Brand Addiction

 
 

From Apple to Audi, Abercrombie to American Apparel Rebekah Rennick takes a look at how our favourite brands are transforming the reticent consumer into a thoughtless logo consummative addict.

Amongst the traditional junkies of consumerism in self-help groups (the coin-slotting casino enthusiast, the tobacco munching chain smoker and the class A narcotic devotee) there now sits a new uncomfortable member. As a direct product of our logo emblazoned environment, the evolution of the brand addict has been a rapid and vicious transformation. It began as a tool for consumers to associate different companies with different services. Now branding has mutated each and every one of us from individualistic movers and shakers into complacent livestock, stomping in the production line, mouths agape awaiting the searing iron of uniformity to emblazon our skin.

Simply put, branding is a set of associations that a person makes with a company, product, service or organisation. It is the platform and foundation upon which many of the empiric companies of today are poised. Brands have ultimately come to shape and feed our unquenchable thirst for more, more, more.

Yet, what is the trigger for this brand addiction and where did it begin? In technical terms we can thank the American Marketing Association in the 1960s for formally coining the definition of this lethal obsession. We are a material obsessed society who associate what we wear and what we consume with who we are. Combining this inclination with the manipulative, systematic methodology behind branding is a lethal cocktail that consumers have been guzzling down their greedy throats for centuries.

Undoubtedly “branding” of fashion has always existed; high couture from Paris or Milan was once a novelty and signaled style and class upon the wearer. However, in our day and age, branding has become the blanket for hiding insecurities and very often alludes to the fact the consumer actually lacks any ounce of style. Even if we attempt to deny it, we wear branded clothes, consume branded food and sit reticently as the higher lords of marketing subconsciously turn the screws in our brain to accept such goods and justify them as a necessity.

For years, brands have been used to define ourselves and ultimately judge others. It is no longer a question of style and fashion, but of fitting in and feeding a salient necessity to not only please ourselves but those around us. Brands have become guilty pleasures that have ebbed into our identities from an early age. Clothing lines such as Abercrombie, Superdry, Ugg and Adidas shape the prepubescent years of thousands across the world and trigger the addiction with branded clothing that very often continues throughout all of our lives. While it begins as a juvenile necessity, it very often matures into a camouflage for adult superficiality.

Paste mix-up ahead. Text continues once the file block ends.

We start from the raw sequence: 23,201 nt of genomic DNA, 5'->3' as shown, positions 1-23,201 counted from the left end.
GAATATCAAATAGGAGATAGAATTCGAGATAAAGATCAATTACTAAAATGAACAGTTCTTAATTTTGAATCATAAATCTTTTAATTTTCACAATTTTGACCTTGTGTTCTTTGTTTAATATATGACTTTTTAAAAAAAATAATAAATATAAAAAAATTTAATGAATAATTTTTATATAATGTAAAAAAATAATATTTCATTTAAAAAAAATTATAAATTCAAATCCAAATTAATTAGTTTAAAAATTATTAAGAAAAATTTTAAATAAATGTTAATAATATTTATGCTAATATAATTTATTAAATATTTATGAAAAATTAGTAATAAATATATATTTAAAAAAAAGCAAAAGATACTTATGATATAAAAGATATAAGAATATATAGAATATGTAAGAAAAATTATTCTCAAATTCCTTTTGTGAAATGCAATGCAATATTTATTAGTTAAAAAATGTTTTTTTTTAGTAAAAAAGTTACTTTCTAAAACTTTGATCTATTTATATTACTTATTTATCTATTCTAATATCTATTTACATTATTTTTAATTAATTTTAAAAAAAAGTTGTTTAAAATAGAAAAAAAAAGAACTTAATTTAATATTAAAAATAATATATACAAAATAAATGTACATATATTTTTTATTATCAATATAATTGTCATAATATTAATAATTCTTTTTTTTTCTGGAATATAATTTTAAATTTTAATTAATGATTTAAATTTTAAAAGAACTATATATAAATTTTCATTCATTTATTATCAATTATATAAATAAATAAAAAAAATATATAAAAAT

A world completely devoid of branding is a surreal one to imagine. For a moment consider scanning the blank shelves of a supermarket aisle, purchasing a piece of technology completely oblivious to its manufacturer; unease and indecisive thoughts begin to surface. An even stranger question is whether or not we could survive in such an environment. Subconsciously we choose Coca-Cola, Colgate, Topshop and Starbucks over a generic or less established counterpart. Could we survive without our monster-like, money-fueled shopping centres that make up our discretionary spending?

Neil Boorman, writer, music promoter and self-proclaimed brand junkie did the extreme and torched his most prized possessions to relinquish himself from the confines of capitalism. Through his blog an audience watched with bated breath as he documented the stages of realization and grief that the value system by which he was judging himself and others was “hollow”, ultimately leading him to accept a complete brand-free lifestyle.

Removing the branding from our image-obsessed culture is like skinning the hide of an animal, without it we are bare. Turning to markets for home grown delicacies, opting for Oxfam fashion and formulating your own man-made cosmetics is an idealistic way of life for anti-consumerists. Nevertheless, it is a nightmarish thought for the celebrity culture that defines much of our daily interests and inclinations. Even vintage outlets are becoming branded and placed within a ridiculous marketing hierarchy. Without branding, celebrity and media would crumble and this is the vicious cycle we all find ourselves in, a sticky web that has us tightly ensnared.

A consumer survey in the US claims that trust and credibility in brands such as Coca-Cola, Microsoft and Ford Motors are rated higher than Amnesty International and Oxfam; a shocking yet truthful reality. It’s difficult to wonder will the pleasure of attaining that over-priced, logo emblazoned new shirt or celebrity endorsed pair of sunglasses ever subside and will we opt for a more nomadic way of living. This false consumption is unhealthy and it’s been argued that continual exposure to brand messages has a very real psychological impact; evident in Boorman’s extreme conclusion to torch all of his goods to escape the false façade of style, wealth and ultimately happiness.

“For great brands to survive they must create loyalty without reason” says Kevin Roberts, CEO of Saatchi & Saatchi, and the loyalty and addiction which we have all developed for brands is a credit to the power of media enforced predictability. Brands have become a lethal necessity that have consumed the way we live our lives. Some may deny their obsession for these compulsive entities yet it’s common knowledge that acceptance is the first step to recovery in any addiction. Humans are creatures of habit and without the forceful nudge of ultimately effective marketing campaigns there may be less members signing up to the AA equivalent for brand addicts and simply more individuals.

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